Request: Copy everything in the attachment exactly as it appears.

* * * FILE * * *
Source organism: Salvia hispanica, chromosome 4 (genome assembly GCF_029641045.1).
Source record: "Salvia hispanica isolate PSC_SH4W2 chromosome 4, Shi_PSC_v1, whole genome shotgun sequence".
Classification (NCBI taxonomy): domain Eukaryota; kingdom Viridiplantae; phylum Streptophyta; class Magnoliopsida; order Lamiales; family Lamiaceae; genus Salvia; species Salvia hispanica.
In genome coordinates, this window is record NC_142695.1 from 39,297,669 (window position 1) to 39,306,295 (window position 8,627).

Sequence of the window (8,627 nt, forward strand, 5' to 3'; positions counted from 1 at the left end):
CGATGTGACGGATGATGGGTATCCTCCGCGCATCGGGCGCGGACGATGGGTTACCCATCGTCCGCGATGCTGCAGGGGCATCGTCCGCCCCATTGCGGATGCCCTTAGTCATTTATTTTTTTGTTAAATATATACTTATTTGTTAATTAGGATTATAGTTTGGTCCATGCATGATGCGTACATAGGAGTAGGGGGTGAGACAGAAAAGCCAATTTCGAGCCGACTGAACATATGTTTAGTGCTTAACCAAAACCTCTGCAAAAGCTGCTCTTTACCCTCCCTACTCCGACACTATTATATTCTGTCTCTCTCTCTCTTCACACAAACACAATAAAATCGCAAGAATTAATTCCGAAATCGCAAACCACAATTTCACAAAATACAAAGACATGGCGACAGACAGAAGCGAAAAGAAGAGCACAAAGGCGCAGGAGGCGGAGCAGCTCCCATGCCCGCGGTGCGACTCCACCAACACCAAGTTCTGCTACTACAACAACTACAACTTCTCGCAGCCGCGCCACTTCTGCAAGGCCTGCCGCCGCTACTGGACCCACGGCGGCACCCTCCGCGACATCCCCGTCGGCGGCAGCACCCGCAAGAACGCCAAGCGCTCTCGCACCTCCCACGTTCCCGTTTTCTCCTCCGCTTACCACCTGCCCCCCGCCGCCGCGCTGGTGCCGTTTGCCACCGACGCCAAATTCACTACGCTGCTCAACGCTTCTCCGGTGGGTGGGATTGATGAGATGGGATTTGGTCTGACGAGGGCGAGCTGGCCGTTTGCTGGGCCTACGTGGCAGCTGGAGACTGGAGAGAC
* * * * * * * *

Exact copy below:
Source organism: Salvia hispanica, chromosome 4 (genome assembly GCF_029641045.1).
Source record: "Salvia hispanica isolate PSC_SH4W2 chromosome 4, Shi_PSC_v1, whole genome shotgun sequence".
Classification (NCBI taxonomy): domain Eukaryota; kingdom Viridiplantae; phylum Streptophyta; class Magnoliopsida; order Lamiales; family Lamiaceae; genus Salvia; species Salvia hispanica.
In genome coordinates, this window is record NC_142695.1 from 39,297,669 (window position 1) to 39,306,295 (window position 8,627).

Sequence of the window (8,627 nt, forward strand, 5' to 3'; positions counted from 1 at the left end):
CGATGTGACGGATGATGGGTATCCTCCGCGCATCGGGCGCGGACGATGGGTTACCCATCGTCCGCGATGCTGCAGGGGCATCGTCCGCCCCATTGCGGATGCCCTTAGTCATTTATTTTTTTGTTAAATATATACTTATTTGTTAATTAGGATTATAGTTTGGTCCATGCATGATGCGTACATAGGAGTAGGGGGTGAGACAGAAAAGCCAATTTCGAGCCGACTGAACATATGTTTAGTGCTTAACCAAAACCTCTGCAAAAGCTGCTCTTTACCCTCCCTACTCCGACACTATTATATTCTGTCTCTCTCTCTCTTCACACAAACACAATAAAATCGCAAGAATTAATTCCGAAATCGCAAACCACAATTTCACAAAATACAAAGACATGGCGACAGACAGAAGCGAAAAGAAGAGCACAAAGGCGCAGGAGGCGGAGCAGCTCCCATGCCCGCGGTGCGACTCCACCAACACCAAGTTCTGCTACTACAACAACTACAACTTCTCGCAGCCGCGCCACTTCTGCAAGGCCTGCCGCCGCTACTGGACCCACGGCGGCACCCTCCGCGACATCCCCGTCGGCGGCAGCACCCGCAAGAACGCCAAGCGCTCTCGCACCTCCCACGTTCCCGTTTTCTCCTCCGCTTACCACCTGCCCCCCGCCGCCGCGCTGGTGCCGTTTGCCACCGACGCCAAATTCACTACGCTGCTCAACGCTTCTCCGGTGGGTGGGATTGATGAGATGGGATTTGGTCTGACGAGGGCGAGCTGGCCGTTTGCTGGGCCTACGTGGCAGCTGGAGACTGGAGAGAC